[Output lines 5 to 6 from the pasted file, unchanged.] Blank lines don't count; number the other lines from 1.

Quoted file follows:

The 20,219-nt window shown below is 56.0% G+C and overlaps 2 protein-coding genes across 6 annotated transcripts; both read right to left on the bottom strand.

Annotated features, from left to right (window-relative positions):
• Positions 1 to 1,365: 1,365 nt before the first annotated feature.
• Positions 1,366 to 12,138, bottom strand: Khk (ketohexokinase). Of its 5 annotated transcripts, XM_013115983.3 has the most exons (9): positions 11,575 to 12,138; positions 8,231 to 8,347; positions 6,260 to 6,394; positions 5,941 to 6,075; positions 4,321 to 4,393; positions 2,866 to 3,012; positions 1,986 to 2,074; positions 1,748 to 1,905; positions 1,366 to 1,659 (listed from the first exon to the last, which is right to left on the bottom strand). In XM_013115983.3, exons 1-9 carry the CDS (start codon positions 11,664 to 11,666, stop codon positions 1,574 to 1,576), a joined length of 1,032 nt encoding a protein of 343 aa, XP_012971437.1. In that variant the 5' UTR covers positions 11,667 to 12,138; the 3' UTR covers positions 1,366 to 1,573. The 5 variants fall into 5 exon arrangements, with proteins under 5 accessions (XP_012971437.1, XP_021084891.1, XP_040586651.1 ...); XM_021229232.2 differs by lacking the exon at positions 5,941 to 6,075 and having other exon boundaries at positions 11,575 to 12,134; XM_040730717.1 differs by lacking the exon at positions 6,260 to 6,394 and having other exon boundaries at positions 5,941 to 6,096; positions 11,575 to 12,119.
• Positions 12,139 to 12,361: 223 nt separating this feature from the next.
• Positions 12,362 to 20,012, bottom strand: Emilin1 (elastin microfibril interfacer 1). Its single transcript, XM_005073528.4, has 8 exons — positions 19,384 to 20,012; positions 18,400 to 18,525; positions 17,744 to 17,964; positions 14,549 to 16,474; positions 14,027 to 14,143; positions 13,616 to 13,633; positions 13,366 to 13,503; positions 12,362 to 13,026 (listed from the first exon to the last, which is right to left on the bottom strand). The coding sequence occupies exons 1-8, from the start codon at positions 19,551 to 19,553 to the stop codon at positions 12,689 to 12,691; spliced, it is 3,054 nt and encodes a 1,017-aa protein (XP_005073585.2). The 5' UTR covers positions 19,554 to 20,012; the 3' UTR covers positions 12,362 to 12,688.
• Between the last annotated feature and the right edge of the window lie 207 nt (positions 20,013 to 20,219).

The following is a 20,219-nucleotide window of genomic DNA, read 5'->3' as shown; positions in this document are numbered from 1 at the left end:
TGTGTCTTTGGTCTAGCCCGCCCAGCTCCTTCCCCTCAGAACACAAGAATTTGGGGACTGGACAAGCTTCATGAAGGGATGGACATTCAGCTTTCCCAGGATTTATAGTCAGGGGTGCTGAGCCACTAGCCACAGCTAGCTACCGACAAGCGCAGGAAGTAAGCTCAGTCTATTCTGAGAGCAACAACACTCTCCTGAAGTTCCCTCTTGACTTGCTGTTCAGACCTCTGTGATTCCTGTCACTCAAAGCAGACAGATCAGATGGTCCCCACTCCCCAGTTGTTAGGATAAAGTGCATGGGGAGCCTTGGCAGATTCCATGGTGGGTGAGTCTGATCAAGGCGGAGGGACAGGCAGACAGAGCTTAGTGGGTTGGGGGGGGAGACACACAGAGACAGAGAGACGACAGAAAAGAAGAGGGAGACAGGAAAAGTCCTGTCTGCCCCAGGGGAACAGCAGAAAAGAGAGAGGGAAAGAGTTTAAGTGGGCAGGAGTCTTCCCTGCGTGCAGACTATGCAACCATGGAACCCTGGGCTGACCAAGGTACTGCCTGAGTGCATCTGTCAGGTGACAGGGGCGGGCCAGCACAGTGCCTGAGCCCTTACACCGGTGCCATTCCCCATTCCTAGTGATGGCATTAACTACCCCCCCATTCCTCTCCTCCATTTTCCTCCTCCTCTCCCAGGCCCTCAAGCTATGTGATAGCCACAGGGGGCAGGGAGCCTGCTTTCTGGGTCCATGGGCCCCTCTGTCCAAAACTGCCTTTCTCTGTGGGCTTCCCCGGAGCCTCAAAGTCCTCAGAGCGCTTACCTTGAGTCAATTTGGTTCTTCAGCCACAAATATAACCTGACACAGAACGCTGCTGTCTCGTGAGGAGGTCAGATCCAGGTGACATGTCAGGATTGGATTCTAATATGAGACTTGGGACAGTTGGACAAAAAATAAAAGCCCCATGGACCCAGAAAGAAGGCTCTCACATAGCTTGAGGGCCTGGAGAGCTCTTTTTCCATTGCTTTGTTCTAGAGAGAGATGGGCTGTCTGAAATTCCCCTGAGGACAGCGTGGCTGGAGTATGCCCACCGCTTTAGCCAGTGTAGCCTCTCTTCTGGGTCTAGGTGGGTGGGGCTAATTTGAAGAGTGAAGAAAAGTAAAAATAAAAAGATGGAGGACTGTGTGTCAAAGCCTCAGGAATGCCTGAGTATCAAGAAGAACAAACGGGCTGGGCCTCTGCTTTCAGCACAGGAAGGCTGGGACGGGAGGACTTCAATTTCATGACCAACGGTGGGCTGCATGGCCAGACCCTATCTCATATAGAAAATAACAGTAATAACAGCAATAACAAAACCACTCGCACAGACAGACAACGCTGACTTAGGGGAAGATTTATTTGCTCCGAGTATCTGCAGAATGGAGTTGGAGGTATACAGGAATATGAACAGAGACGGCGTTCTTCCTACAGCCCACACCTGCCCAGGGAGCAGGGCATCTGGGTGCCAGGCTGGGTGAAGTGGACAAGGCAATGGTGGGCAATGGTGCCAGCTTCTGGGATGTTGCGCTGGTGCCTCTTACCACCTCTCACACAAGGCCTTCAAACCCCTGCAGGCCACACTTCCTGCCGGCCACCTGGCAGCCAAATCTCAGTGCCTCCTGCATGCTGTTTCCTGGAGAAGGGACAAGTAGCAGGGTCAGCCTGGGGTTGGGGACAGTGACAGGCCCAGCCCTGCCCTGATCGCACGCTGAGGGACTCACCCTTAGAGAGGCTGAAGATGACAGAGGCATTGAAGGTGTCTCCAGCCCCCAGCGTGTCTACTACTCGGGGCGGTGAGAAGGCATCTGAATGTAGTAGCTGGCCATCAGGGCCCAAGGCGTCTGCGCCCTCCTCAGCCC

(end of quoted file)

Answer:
• Positions 12,139 to 12,361: 223 nt separating this feature from the next.
• Positions 12,362 to 20,012, bottom strand: Emilin1 (elastin microfibril interfacer 1). Its single transcript, XM_005073528.4, has 8 exons — positions 19,384 to 20,012; positions 18,400 to 18,525; positions 17,744 to 17,964; positions 14,549 to 16,474; positions 14,027 to 14,143; positions 13,616 to 13,633; positions 13,366 to 13,503; positions 12,362 to 13,026 (listed from the first exon to the last, which is right to left on the bottom strand). The coding sequence occupies exons 1-8, from the start codon at positions 19,551 to 19,553 to the stop codon at positions 12,689 to 12,691; spliced, it is 3,054 nt and encodes a 1,017-aa protein (XP_005073585.2). The 5' UTR covers positions 19,554 to 20,012; the 3' UTR covers positions 12,362 to 12,688.